Rule 3: A babu’s best friend is … another babu. Pranab Mukherjee might be a dyed-in-the-khadi Congressman but he’s always kept his backchannels open to the other babus of all political hues. It was actually Jyoti Basu who brought Pranab Mukherjee to Indira Gandhi’s notice. She was impressed by him, picked his brains and no doubt liked the fact that he had little real constituency of his own in Bengal. While the CPI-M and Congress were at loggerheads on the streets of Kolkata, that relationship between the babus at the top survived. Jyoti-babu always had a rapport with Pranab Mukherjee and helped him with his Rajya Sabha seat in 1993. No wonder Mamata fought tooth and nail against his rise. He might not be part of the Presidency-educated elite but for all the talk of Bengali pride and “my younger sister” these days, she suspects he and the communists are bhai-bhai. In her book, Didi – A Political Biography, Monobina Gupta recounts Trinamool’s qualms about Pranab Mukherjee. “He is close to the CPI-M,” a senior leader told her. “Let us not forget that at the age of seventy, he won the Jangipur seat with the CPI-M’s help.” And now as proof that ultimately the old babus club comes through, after a call from Pranab to Buddhadeb Bhattacharya, the West Bengal communists have arm-twisted the Politburo into supporting Pranab-babu. It’s not about being a Bengali. It’s all about being a bhadralok.
Rule 4: Thou shalt be a company man. The babu is always a company man, not an ambitious entrepreneur. In the case of the Congress, the company is the family business. And as a company man, his loyalty is his biggest asset. Pranab Mukherjee was first elected to the Rajya Sabha from the Congress in 1969. His son says he stepped into the Rajya Sabha the day Neil Armstrong walked on the moon. Since then he has doggedly hung in there preferring small steps between cabinet posts to any risky giant leaps. The one exception was when Pranab was purged after Rajiv Gandhi apparently thought he had designs on the PM’s job post Indira Gandhi’s assassination. He even launched his own short-lived Rashtriya Samajwadi Congress. But his heart was not in it, writes Rasheed Kidwai in his book 24, Akbar Road. “Many years later, when asked what his party had been called, Pranab admitted that even he had forgotten its name.” Pranab Mukherjee has proved his loyalty to the Family many times over since then, even swallowing his discomfiture at having to serve under Manmohan Singh when he had once been MMS’ boss. Sonia Gandhi did not even make him Deputy PM. But he stayed put. “Rajiv’s widow was left with no choice but to acknowledge Pranab’s unwavering loyalty to the Gandhi dynasty—Sonia included—and life-long services to the party by nominating him for the country’s highest constitutional post for the next five years,” writes Outlook.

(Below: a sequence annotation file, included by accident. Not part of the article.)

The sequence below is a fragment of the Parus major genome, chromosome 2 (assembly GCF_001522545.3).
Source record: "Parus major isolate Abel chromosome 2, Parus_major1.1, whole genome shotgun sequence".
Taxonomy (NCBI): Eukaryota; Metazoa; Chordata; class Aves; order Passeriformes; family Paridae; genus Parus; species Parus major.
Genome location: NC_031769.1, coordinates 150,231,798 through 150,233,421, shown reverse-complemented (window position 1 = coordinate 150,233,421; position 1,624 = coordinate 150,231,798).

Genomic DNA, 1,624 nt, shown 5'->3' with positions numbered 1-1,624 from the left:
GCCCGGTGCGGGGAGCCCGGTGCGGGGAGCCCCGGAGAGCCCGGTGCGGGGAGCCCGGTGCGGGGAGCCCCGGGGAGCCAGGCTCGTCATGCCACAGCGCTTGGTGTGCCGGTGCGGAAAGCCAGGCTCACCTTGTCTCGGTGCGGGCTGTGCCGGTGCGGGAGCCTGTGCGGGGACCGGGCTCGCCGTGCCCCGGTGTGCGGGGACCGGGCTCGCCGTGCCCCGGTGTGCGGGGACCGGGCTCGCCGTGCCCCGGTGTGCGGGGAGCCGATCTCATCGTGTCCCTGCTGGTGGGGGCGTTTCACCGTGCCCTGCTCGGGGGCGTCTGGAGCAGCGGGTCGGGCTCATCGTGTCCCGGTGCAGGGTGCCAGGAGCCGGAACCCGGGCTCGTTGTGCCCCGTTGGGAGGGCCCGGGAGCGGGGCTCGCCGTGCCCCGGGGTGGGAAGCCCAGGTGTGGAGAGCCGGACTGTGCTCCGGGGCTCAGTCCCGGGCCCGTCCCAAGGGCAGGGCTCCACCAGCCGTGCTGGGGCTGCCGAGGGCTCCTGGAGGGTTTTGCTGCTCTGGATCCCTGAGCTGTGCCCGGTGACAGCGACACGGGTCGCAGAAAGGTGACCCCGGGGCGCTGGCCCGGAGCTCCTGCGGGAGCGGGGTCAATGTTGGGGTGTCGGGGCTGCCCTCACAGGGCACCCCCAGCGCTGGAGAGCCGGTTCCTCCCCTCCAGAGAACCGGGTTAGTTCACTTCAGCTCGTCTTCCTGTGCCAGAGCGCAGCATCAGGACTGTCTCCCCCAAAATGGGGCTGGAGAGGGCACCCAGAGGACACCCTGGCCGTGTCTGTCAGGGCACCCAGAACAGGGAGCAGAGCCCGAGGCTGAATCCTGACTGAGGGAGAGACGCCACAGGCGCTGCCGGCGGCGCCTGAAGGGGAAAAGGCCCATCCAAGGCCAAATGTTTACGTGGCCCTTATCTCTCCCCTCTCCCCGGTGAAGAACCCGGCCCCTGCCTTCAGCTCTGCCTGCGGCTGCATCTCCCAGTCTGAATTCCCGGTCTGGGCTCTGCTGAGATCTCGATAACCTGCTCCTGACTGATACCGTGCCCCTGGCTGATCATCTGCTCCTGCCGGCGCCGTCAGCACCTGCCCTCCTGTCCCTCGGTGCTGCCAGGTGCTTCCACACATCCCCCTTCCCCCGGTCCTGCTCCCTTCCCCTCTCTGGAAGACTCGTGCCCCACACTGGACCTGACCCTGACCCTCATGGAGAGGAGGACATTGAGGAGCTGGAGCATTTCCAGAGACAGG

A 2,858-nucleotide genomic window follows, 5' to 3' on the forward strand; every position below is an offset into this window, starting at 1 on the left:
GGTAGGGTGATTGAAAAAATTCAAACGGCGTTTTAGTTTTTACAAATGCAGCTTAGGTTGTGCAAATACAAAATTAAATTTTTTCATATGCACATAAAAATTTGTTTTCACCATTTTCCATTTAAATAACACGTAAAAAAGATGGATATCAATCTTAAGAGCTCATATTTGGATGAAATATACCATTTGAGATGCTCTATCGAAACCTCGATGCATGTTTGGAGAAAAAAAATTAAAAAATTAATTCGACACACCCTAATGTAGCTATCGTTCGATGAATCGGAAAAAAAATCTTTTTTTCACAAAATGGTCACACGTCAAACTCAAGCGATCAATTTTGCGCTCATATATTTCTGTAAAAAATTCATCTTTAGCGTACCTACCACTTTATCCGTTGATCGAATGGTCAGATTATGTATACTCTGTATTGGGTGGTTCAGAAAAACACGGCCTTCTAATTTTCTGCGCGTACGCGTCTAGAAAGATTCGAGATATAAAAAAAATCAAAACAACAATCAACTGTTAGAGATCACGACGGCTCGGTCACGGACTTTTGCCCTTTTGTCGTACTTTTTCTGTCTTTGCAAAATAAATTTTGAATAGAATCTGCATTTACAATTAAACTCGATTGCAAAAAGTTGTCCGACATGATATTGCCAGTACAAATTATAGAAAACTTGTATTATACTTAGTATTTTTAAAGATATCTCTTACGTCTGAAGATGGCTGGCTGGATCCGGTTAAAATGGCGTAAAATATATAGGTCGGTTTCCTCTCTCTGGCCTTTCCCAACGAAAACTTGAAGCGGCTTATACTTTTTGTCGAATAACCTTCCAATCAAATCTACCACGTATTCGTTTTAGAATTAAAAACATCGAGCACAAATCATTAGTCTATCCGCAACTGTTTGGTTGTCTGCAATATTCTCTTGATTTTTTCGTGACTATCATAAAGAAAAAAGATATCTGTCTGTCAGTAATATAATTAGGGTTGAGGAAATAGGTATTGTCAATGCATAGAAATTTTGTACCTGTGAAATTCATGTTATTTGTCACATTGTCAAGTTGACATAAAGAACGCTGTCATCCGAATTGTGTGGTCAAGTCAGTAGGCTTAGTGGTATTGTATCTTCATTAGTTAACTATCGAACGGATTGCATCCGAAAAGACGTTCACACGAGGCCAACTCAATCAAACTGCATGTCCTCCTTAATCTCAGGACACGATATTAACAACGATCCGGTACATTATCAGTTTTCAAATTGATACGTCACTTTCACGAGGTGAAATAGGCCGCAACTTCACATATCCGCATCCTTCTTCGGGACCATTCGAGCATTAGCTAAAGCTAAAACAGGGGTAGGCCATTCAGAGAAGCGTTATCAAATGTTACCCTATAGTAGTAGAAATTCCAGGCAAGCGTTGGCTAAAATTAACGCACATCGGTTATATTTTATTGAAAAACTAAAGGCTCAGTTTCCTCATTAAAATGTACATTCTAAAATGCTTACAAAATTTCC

Now at the age of 76, Pranab-da is set to received the ultimate prize for being himself: the ideal Bengali bhadralok. He used to smoke a pipe and loves his Rabindrasangeet. He goes to his ancestral village every year for Durga Puja, puts on the pattabastra of a priest and recites the Sree Sree Chandi prayers. His old family retainer says he savours her katla fish jhol. And he wields power discreetly, almost prissily, never getting his dhoti dirty.
That Poltu-babu is set to become the President of India is a testimonial to the enduring power of babudom. That he needed an old ruffian like Mulayam Singh Yadav to give him that final push to the top, however, is proof of the limits of that power in today’s politics.
But let’s leave those nagging quibbles aside for now. When Pranab Mukherjee touched his elder sister Annapurna’s feet, she said “ Aay baba ghorey aay.” (“Come dear, come home.”)
The bhadralok has finally found his home.